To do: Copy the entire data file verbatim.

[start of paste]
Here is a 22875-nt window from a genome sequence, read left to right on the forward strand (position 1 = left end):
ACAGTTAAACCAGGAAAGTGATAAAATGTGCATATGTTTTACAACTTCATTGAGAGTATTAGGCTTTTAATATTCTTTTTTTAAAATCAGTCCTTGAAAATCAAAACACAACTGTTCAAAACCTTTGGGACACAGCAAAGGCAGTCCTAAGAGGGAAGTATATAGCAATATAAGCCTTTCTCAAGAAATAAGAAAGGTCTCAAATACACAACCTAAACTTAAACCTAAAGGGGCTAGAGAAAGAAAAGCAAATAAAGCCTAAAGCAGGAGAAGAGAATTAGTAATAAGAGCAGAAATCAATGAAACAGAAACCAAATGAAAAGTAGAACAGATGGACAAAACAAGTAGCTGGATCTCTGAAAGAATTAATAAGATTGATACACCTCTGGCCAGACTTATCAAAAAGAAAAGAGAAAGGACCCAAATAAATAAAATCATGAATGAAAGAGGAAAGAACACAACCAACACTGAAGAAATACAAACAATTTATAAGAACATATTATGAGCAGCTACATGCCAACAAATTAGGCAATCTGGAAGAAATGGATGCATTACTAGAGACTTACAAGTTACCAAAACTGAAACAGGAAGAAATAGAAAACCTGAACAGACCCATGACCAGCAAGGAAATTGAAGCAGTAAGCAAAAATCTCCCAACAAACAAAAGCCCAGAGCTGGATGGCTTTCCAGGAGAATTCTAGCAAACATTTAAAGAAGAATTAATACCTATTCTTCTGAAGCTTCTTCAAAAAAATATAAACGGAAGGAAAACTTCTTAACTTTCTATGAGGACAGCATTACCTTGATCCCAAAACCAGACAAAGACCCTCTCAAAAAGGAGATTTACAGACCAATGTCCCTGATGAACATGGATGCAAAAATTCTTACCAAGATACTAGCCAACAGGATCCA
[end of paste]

Here is a 22875-nt window from a genome sequence, read left to right on the forward strand (position 1 = left end):
ACAGTTAAACCAGGAAAGTGATAAAATGTGCATATGTTTTACAACTTCATTGAGAGTATTAGGCTTTTAATATTCTTTTTTTAAAATCAGTCCTTGAAAATCAAAACACAACTGTTCAAAACCTTTGGGACACAGCAAAGGCAGTCCTAAGAGGGAAGTATATAGCAATATAAGCCTTTCTCAAGAAATAAGAAAGGTCTCAAATACACAACCTAAACTTAAACCTAAAGGGGCTAGAGAAAGAAAAGCAAATAAAGCCTAAAGCAGGAGAAGAGAATTAGTAATAAGAGCAGAAATCAATGAAACAGAAACCAAATGAAAAGTAGAACAGATGGACAAAACAAGTAGCTGGATCTCTGAAAGAATTAATAAGATTGATACACCTCTGGCCAGACTTATCAAAAAGAAAAGAGAAAGGACCCAAATAAATAAAATCATGAATGAAAGAGGAAAGAACACAACCAACACTGAAGAAATACAAACAATTTATAAGAACATATTATGAGCAGCTACATGCCAACAAATTAGGCAATCTGGAAGAAATGGATGCATTACTAGAGACTTACAAGTTACCAAAACTGAAACAGGAAGAAATAGAAAACCTGAACAGACCCATGACCAGCAAGGAAATTGAAGCAGTAAGCAAAAATCTCCCAACAAACAAAAGCCCAGAGCTGGATGGCTTTCCAGGAGAATTCTAGCAAACATTTAAAGAAGAATTAATACCTATTCTTCTGAAGCTTCTTCAAAAAAATATAAACGGAAGGAAAACTTCTTAACTTTCTATGAGGACAGCATTACCTTGATCCCAAAACCAGACAAAGACCCTCTCAAAAAGGAGATTTACAGACCAATGTCCCTGATGAACATGGATGCAAAAATTCTTACCAAGATACTAGCCAACAGGATCCA